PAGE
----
Mother Gerald Barry, Bishop Patrick Barry and their brother William, also a Florida priest, combined their considerable talents to make historic contributions to Catholic higher education in Florida. In May 1940, these accomplishments were recognized by the State of Florida when Bishop Barry was asked to deliver the commencement address at Florida State College for Women, now Florida State University. The first Catholic bishop in the state ever to receive such an invitation, Bishop Barry encouraged the students to strive for Christ’s peace in a world clouded by imminent war.
Archbishop-Bishop Joseph Patrick Hurley (1940-1967)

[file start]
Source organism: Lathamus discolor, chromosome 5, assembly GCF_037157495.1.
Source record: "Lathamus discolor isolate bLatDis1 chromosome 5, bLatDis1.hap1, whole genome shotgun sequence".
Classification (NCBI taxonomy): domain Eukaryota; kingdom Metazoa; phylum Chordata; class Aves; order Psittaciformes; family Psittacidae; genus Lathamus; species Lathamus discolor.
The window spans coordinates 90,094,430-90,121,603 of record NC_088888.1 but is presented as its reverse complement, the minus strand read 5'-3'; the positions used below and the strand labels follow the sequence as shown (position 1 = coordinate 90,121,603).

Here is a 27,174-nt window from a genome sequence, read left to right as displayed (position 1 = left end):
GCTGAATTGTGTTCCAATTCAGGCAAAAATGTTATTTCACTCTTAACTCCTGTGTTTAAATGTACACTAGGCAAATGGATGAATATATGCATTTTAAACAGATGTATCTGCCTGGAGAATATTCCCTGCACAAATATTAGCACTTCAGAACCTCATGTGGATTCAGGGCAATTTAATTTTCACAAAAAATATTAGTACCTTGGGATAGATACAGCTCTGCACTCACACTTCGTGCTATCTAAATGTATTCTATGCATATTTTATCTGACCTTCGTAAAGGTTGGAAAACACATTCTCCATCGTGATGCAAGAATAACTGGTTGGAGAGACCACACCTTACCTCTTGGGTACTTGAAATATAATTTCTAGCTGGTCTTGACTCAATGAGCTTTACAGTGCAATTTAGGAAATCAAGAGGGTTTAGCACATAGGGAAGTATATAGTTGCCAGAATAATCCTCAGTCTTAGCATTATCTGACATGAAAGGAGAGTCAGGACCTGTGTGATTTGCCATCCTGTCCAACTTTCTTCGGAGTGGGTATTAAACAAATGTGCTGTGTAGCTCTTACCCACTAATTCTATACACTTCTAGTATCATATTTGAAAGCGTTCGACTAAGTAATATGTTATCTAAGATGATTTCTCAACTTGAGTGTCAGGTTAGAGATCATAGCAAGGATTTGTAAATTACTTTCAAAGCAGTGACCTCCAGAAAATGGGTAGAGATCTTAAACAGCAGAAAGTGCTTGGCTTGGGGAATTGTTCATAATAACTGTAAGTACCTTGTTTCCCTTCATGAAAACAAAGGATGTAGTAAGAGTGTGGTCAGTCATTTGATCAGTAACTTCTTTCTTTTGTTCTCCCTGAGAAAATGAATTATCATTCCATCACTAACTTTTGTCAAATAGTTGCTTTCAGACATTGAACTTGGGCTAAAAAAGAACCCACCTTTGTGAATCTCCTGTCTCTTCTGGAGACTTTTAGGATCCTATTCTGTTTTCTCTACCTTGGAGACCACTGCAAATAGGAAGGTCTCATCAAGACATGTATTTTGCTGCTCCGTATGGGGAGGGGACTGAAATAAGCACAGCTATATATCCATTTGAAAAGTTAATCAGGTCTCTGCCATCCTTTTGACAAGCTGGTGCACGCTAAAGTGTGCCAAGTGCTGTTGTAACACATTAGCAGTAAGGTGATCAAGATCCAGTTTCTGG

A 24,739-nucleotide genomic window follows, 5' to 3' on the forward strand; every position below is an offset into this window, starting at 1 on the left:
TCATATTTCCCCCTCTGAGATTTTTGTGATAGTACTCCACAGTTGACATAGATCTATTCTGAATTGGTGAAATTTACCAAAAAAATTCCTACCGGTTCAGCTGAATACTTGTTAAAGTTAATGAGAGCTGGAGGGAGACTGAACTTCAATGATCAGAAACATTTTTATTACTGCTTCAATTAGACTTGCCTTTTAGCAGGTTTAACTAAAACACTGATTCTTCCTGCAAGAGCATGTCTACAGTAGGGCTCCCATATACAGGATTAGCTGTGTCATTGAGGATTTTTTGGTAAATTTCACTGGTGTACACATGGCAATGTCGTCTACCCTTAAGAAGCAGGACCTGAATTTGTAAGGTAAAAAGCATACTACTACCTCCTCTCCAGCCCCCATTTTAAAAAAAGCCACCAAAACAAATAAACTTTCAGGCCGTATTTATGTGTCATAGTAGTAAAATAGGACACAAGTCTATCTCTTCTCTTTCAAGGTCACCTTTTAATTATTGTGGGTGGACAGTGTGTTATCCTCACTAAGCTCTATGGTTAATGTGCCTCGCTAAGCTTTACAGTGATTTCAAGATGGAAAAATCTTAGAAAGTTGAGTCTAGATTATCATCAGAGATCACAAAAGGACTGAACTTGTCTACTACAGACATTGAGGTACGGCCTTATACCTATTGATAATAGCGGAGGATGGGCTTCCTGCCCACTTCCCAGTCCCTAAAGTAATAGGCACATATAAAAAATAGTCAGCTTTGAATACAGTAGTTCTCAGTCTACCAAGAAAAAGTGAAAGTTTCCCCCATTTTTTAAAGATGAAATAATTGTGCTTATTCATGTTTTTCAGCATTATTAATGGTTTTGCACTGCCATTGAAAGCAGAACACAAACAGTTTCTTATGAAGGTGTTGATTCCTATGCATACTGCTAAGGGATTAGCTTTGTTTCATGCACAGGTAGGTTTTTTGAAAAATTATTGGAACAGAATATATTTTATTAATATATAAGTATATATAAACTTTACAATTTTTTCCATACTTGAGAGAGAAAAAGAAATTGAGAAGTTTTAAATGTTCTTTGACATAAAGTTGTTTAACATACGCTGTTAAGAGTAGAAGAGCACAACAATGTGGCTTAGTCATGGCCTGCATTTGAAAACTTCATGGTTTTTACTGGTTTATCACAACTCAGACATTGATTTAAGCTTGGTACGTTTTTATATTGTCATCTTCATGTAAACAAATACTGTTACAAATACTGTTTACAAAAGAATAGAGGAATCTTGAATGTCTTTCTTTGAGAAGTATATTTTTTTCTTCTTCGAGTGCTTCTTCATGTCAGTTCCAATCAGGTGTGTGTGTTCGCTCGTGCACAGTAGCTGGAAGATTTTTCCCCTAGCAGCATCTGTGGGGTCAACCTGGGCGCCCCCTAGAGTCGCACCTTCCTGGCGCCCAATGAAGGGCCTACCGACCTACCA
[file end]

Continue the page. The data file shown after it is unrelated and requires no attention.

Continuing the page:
Joseph Patrick Hurley was named Bishop Barry’s successor in October 1940. An American in the diplomatic service of the pope, he came to St. Augustine from Rome, the very heart of the Catholic Church. Bishop Hurley would lead the diocese for 27 years, guiding Florida’s Catholics from World War II through the social dislocations of the 1960’s. Originally from Cleveland, Ohio, the 46 year-old bishop was a strong foe of Nazism and used his new episcopal rank to swing American Catholics toward American interventionism.